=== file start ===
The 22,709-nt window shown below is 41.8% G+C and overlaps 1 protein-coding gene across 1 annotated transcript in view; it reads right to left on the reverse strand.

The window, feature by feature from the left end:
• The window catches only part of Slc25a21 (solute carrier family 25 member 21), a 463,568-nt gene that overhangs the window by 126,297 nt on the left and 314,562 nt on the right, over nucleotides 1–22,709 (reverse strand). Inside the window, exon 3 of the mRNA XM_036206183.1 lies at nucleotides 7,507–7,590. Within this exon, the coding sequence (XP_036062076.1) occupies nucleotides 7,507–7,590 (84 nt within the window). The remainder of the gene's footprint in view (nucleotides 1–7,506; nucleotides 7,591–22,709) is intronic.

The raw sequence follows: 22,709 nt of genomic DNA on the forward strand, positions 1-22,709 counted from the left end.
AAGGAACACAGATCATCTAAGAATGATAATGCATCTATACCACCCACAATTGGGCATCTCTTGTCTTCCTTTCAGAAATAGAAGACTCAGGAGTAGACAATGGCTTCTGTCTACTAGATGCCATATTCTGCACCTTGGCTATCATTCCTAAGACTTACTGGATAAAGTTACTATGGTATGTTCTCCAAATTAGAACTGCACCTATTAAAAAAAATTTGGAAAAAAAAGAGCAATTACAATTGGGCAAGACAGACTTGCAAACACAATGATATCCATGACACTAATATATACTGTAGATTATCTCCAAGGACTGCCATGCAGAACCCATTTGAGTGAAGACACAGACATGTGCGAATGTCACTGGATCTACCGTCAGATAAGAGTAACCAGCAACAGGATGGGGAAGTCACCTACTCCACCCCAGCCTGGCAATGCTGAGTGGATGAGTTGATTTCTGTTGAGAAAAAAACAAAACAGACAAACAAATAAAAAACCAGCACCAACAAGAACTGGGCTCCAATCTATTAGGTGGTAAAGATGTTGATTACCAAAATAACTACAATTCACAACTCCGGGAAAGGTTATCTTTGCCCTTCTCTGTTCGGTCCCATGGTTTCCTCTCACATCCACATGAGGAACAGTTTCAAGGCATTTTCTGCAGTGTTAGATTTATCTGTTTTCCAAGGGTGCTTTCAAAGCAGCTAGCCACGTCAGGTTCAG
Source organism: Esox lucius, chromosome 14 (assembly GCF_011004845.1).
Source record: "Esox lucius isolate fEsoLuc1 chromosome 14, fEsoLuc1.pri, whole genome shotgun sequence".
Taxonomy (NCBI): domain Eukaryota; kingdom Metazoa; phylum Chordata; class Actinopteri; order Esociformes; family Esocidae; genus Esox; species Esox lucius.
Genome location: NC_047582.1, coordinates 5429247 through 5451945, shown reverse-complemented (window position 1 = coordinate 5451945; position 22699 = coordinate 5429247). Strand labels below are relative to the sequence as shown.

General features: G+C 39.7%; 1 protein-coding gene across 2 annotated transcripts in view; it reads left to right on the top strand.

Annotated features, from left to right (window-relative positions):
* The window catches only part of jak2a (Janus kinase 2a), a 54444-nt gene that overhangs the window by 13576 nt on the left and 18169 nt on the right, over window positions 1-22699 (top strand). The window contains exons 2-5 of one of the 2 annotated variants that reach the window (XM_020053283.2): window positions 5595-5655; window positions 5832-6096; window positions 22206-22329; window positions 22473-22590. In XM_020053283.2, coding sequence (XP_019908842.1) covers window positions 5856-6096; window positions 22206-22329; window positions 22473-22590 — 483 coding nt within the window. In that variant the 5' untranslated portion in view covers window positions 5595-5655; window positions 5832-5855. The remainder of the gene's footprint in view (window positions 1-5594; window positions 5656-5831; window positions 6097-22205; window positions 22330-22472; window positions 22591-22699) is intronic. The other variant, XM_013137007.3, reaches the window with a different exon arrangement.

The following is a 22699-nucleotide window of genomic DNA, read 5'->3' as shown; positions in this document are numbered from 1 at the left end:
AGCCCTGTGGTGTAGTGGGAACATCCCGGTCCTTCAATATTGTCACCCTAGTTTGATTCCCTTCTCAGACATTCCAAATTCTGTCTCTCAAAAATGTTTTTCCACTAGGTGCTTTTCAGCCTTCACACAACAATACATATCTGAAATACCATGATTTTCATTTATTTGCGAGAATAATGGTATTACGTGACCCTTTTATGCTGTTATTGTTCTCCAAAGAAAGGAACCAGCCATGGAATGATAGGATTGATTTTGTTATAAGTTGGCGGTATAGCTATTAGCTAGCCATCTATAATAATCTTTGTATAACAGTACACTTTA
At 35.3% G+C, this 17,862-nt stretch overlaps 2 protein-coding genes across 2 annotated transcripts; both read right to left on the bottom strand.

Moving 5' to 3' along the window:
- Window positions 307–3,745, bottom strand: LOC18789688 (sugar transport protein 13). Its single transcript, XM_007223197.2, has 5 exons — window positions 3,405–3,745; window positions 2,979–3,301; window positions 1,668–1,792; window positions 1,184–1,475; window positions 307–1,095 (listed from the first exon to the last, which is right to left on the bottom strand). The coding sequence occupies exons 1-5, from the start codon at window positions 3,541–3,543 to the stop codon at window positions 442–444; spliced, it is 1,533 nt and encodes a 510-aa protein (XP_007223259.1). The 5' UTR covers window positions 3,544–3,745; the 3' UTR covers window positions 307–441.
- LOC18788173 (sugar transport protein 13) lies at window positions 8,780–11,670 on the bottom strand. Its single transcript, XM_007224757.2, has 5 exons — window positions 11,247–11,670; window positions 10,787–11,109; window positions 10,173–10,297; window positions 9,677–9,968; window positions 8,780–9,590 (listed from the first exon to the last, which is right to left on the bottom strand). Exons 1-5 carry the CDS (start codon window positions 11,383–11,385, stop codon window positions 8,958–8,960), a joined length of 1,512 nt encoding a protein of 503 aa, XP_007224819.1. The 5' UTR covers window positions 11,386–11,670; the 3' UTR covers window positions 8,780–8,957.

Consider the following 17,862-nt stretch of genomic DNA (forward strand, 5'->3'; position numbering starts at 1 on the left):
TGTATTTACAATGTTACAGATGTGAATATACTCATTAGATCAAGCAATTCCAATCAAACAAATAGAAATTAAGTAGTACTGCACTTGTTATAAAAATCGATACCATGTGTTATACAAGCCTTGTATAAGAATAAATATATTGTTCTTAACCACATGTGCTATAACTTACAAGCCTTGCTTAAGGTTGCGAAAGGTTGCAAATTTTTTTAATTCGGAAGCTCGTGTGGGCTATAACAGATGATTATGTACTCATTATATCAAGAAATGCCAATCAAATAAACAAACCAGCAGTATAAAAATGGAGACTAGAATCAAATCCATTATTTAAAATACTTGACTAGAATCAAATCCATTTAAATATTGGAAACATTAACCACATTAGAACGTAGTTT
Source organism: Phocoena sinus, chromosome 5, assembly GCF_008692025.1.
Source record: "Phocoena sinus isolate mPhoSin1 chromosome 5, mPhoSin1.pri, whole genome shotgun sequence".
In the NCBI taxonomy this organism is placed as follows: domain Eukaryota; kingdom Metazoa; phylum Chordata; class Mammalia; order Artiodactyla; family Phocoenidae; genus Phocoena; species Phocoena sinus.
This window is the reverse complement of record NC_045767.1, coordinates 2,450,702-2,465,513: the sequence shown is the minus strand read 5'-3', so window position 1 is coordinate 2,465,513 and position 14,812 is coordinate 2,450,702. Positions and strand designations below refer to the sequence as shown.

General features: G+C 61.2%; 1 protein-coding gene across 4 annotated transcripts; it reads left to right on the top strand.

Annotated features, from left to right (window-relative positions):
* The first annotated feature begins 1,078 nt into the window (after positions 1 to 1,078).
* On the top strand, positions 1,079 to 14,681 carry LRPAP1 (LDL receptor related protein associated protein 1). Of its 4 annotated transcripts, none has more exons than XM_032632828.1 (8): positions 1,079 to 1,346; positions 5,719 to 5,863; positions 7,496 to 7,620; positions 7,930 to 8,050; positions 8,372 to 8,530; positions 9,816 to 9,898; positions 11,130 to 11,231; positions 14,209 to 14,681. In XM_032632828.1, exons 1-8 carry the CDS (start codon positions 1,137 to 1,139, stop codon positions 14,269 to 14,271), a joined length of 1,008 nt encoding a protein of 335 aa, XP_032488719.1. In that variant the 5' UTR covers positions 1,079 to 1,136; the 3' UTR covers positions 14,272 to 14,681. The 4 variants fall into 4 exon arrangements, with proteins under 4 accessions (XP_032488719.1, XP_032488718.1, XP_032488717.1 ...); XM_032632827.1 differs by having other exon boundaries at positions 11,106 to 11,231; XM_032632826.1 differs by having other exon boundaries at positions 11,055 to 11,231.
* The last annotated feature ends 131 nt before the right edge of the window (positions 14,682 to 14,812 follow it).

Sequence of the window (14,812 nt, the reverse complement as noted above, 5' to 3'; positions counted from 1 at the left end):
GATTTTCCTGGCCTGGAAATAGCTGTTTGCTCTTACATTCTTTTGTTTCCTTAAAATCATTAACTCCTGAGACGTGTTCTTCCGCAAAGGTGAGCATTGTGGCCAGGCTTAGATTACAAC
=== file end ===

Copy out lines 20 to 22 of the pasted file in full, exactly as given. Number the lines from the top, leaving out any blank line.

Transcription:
TGTATTTACAATGTTACAGATGTGAATATACTCATTAGATCAAGCAATTCCAATCAAACAAATAGAAATTAAGTAGTACTGCACTTGTTATAAAAATCGATACCATGTGTTATACAAGCCTTGTATAAGAATAAATATATTGTTCTTAACCACATGTGCTATAACTTACAAGCCTTGCTTAAGGTTGCGAAAGGTTGCAAATTTTTTTAATTCGGAAGCTCGTGTGGGCTATAACAGATGATTATGTACTCATTATATCAAGAAATGCCAATCAAATAAACAAACCAGCAGTATAAAAATGGAGACTAGAATCAAATCCATTATTTAAAATACTTGACTAGAATCAAATCCATTTAAATATTGGAAACATTAACCACATTAGAACGTAGTTT
Source organism: Phocoena sinus, chromosome 5, assembly GCF_008692025.1.
Source record: "Phocoena sinus isolate mPhoSin1 chromosome 5, mPhoSin1.pri, whole genome shotgun sequence".